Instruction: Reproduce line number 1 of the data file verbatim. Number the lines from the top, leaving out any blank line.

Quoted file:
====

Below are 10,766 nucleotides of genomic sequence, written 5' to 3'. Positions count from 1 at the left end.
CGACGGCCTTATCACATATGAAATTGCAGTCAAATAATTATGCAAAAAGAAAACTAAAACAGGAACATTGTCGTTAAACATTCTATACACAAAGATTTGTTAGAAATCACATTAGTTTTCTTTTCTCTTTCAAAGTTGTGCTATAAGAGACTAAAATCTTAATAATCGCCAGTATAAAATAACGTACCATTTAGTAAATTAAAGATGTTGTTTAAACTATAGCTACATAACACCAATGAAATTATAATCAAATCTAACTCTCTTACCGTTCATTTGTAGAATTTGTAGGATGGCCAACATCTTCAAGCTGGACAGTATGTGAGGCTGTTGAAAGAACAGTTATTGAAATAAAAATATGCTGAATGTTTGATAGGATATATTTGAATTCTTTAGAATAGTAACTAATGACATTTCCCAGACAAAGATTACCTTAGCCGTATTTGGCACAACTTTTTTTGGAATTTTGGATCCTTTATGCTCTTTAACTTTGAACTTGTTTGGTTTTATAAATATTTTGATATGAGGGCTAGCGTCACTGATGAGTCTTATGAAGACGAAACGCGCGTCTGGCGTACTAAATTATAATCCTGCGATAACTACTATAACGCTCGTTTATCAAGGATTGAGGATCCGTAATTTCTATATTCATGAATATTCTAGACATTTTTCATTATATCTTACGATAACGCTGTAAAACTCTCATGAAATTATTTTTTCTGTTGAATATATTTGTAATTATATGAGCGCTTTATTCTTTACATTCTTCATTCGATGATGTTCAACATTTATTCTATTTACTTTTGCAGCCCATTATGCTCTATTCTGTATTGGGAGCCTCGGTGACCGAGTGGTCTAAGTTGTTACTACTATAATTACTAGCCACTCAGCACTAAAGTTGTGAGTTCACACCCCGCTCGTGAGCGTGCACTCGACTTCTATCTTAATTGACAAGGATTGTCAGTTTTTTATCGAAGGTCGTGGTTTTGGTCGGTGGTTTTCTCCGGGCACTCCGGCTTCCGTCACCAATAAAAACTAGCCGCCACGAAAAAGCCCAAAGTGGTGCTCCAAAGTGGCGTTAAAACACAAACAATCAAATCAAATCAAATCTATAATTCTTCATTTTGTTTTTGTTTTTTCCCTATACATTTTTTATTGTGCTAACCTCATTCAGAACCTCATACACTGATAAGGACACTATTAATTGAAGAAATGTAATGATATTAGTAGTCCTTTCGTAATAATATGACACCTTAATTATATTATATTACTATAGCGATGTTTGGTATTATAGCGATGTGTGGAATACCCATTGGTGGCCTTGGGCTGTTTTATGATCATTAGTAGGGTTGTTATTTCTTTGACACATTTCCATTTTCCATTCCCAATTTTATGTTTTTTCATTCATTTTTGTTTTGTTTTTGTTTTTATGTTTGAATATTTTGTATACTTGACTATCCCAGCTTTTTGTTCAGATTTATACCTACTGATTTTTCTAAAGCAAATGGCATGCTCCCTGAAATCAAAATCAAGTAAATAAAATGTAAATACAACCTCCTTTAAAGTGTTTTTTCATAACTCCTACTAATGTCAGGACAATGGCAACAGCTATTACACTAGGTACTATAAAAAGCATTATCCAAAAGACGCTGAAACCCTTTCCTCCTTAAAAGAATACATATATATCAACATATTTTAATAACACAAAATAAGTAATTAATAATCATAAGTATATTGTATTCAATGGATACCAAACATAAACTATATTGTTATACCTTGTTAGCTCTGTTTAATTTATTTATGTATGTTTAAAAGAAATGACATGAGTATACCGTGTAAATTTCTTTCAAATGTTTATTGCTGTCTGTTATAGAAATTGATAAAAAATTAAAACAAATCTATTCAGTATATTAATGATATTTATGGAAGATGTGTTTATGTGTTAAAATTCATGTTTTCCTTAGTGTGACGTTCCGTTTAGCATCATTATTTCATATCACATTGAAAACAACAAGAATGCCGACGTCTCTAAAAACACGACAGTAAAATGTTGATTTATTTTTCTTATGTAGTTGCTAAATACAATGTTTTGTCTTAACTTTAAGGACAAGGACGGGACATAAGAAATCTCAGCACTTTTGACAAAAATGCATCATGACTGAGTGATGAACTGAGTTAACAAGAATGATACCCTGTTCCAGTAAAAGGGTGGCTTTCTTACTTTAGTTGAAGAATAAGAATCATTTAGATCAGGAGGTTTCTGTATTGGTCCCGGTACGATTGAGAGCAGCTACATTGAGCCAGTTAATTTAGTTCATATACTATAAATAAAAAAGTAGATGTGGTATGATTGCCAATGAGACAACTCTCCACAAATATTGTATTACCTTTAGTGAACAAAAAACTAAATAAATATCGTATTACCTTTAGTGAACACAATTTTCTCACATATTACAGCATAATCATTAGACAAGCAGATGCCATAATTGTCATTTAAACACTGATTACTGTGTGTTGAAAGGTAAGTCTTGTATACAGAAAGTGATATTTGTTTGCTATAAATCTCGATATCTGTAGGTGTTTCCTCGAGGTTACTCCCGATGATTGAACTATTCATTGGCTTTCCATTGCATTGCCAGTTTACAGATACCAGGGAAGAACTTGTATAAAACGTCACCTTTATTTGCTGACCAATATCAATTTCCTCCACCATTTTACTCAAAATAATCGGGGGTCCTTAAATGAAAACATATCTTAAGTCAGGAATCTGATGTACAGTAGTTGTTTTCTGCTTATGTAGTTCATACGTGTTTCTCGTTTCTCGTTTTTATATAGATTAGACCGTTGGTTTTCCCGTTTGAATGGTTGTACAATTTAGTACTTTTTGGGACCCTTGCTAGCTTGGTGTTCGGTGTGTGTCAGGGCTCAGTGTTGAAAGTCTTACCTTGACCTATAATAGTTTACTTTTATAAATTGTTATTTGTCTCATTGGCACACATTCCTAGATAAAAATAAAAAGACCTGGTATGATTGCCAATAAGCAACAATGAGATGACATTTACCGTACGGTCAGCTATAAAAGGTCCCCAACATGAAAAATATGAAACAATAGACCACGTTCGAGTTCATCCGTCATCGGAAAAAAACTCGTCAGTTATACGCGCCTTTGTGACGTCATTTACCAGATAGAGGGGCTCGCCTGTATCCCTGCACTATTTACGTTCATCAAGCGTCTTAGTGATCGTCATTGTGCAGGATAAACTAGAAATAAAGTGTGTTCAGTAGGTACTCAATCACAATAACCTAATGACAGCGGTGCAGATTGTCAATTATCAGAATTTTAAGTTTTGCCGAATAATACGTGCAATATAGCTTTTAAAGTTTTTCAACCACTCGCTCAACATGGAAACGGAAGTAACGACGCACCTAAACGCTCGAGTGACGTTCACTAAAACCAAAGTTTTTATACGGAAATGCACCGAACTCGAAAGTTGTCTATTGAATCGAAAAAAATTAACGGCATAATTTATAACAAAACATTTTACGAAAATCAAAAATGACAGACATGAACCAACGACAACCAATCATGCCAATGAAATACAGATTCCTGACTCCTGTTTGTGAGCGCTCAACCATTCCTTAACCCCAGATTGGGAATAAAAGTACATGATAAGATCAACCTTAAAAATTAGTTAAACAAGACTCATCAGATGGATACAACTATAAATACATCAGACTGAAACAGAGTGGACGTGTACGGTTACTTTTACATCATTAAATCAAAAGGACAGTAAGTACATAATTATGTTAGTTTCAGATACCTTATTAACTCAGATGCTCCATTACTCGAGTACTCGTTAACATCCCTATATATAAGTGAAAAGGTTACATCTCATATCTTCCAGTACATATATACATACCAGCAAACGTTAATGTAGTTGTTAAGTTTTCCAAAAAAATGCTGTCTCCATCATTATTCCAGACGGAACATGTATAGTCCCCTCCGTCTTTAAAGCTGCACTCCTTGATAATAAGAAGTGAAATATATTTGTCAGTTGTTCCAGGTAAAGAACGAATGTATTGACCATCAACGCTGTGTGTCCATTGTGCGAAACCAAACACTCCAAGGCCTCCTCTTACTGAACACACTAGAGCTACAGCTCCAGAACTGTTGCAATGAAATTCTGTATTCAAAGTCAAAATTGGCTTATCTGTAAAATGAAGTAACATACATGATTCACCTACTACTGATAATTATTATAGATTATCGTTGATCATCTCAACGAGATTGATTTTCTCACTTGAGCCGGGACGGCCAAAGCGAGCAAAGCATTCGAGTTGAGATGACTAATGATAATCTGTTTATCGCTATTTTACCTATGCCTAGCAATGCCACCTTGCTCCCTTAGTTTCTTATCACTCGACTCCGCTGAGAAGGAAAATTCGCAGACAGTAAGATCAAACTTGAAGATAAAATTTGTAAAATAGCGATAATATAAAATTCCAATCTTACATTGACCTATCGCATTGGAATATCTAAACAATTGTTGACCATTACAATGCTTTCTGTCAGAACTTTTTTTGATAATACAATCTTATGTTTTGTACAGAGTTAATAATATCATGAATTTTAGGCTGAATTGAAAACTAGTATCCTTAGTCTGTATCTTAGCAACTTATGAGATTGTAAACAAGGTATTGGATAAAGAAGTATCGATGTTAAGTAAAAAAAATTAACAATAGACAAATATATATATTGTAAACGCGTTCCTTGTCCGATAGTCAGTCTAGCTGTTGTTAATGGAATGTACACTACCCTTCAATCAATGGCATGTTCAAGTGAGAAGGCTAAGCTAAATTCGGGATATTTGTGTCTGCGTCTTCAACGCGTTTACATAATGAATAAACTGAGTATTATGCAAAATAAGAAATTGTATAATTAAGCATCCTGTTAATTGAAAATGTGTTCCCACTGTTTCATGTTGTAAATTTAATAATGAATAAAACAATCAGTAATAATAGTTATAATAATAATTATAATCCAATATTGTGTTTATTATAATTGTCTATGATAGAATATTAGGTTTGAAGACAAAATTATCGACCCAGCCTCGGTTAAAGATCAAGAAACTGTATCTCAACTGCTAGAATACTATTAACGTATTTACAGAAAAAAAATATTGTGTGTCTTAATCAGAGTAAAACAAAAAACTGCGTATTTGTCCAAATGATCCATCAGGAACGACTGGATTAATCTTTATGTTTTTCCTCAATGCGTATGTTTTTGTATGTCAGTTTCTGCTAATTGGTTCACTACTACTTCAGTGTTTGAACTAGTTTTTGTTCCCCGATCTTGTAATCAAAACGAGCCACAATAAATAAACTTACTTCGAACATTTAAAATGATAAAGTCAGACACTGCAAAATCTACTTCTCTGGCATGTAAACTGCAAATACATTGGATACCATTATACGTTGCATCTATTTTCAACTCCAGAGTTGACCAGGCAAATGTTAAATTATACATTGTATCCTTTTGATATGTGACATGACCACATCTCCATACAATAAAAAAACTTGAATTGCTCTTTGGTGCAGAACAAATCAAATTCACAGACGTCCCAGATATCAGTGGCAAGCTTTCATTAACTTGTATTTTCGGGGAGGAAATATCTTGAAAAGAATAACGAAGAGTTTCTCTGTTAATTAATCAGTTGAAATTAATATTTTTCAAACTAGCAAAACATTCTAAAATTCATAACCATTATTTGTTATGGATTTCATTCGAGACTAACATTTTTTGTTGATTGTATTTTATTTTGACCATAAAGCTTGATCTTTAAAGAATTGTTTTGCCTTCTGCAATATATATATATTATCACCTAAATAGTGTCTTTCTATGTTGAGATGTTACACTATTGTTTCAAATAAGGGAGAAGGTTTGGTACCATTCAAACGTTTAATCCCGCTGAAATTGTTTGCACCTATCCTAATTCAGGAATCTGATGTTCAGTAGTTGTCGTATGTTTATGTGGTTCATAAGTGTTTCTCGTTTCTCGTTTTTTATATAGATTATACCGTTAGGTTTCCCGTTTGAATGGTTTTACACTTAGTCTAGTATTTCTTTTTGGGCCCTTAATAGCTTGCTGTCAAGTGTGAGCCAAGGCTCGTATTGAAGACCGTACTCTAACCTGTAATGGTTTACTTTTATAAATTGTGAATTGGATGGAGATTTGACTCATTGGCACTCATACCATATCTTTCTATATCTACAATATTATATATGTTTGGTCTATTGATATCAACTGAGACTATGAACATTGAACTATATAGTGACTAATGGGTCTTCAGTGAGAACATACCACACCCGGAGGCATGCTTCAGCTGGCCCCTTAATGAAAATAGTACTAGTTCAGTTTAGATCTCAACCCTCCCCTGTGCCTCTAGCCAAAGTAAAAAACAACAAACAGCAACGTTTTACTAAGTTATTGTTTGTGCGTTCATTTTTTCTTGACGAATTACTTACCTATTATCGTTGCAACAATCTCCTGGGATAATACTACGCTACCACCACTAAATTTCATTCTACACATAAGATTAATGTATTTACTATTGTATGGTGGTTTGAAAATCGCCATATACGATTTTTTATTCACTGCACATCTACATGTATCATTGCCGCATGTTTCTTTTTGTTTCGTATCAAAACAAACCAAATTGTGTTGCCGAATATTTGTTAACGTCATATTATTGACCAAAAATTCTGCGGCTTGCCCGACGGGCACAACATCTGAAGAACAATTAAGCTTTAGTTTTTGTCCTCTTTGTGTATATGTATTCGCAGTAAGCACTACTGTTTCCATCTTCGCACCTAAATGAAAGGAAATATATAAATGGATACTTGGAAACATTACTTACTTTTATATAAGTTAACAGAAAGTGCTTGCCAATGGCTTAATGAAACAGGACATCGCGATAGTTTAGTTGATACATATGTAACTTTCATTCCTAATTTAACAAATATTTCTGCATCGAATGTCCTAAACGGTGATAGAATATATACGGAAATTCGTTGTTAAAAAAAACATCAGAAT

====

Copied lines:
Below are 10,766 nucleotides of genomic sequence, written 5' to 3'. Positions count from 1 at the left end.